Overlooked: The Female Modernist Behind Iconic Bauhaus Designs

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Barcelona chair advertisement from the Knoll Archi
Barcelona chair advertisement from the Knoll Archive

In the first part of a new series focusing on overlooked designers, Milly Burroughs explores the life and legacy of German modernist Lilly Reich

The history of design is dominated by white men. In a new series titled Forgotten No More, Milly Burroughs shines a light on the influential but often criminally overlooked figures, who left an indelible impact on the field.

  1. Who are they? Lilly Reich
  2. When were they around? 1885-1947
  3. What did they do? Modernist designer and second female Bauhaus master
  4. What are their most celebrated designs? Barcelona chair, Brno chair, Weißenhof chair
  5. What was their impact? Lilly Reich’s largely uncredited collaborative work with architect and husband Ludwig Mies van der Rohe produced some of the most iconic pieces of furniture in design history

When it comes to overlooked designers and architects there are two main categories: those who never received recognition for the significance of their work, and those whose work is widely celebrated but whose names have been resigned to the shadows of their collaborators’ legacies. Modernist designer and Bauhaus master Lilly Reich falls into the latter camp. While you occasionally see Reich’s name tacked onto the end of credits citing architect Ludwig Mies van der Rohe as the designer of instantly recognisable furniture pieces such as the Barcelona chair, the Brno chair and the sinuous Weißenhof chair, more often than not she goes entirely unmentioned. Meanwhile, many historians in the field have formed astoundingly convincing arguments to suggest that Reich was in fact the engineer of many of the ideas that shaped these pivotal works. Some even suggest that the Barcelona couch – still sold by Knoll, who credits the design only to Mies van der Rohe – was actually designed by Reich.

2019 marks the 100-year anniversary of Walter Gropius’ Bauhaus school. While the architecture and design school is widely considered the most progressive in the modern era, many exhibitions and books are now dedicated to the “forgotten women” of the movement and it is increasingly apparent that the pivotal roles played by the likes of Reich, Anni Albers, Marianne Brandt and Gunta Stölzl have been buried among the legacies of their male counterparts and partners.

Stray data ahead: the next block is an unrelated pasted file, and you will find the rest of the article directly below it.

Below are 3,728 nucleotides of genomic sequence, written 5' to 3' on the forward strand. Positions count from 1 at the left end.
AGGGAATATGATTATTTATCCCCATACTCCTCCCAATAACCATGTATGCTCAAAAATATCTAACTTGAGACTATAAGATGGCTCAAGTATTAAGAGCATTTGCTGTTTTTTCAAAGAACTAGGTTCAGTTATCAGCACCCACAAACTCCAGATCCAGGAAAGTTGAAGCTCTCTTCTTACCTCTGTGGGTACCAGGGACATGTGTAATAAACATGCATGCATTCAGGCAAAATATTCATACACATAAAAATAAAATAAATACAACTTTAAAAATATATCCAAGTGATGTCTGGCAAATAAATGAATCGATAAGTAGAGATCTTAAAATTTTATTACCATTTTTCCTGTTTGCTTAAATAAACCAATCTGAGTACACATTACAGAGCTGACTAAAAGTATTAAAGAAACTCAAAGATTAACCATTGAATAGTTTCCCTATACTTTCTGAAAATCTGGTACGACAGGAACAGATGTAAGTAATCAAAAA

Reich met Mies van der Rohe in 1926 and collaborated closely with him on the design of a flat for the Deutscher Werkbund exhibition held in Stuttgart in 1928. Following the overwhelming success of the pair’s work as artistic directors of the German section of the 1929 World Exhibition in Barcelona, Mies van der Rohe began to work on the design for the famed Tugendhat House in the Czech town of Brno, completed in 1930. The house, alongside the Barcelona Pavilion, is considered a monument of modern architecture and cemented Mies van der Rohe’s name in history. Despite its relentless receipt of academic and cultural acclaim, the credit for the interior design of the Tugendhat House, created in collaboration with Reich, is predominantly awarded solely to her husband. 

Unlike many of their male colleagues, Reich and Brandt refused to flee Germany as Nazi rule prevailed, signifiying the premature end of both careers. Writing to a friend in 1935, Reich admitted to struggling to find work. “I have had a few smaller jobs, but now again there is nothing,” she explained. “It is not a pretty situation, but we are so helpless to change it.” Following a debilitating illness, Reich died in 1947 at her home in Berlin, only two years after the end of World War Two. Prior to this, the designer had the great foresight to archive around 3,000 of her husband’s drawings and 900 of her own, hiding them in her friend Eduard Ludwig’s East German family home. Following many arguments and legal battles, and years after the death of his wife, Mies van der Rohe negotiated the release of this precious documentation from the Eastern Bloc in 1964, eventually donating them to the Museum of Modern Art in New York and, in a bittersweet turn of events, preserving a joint legacy that in reality only recognises his contributions.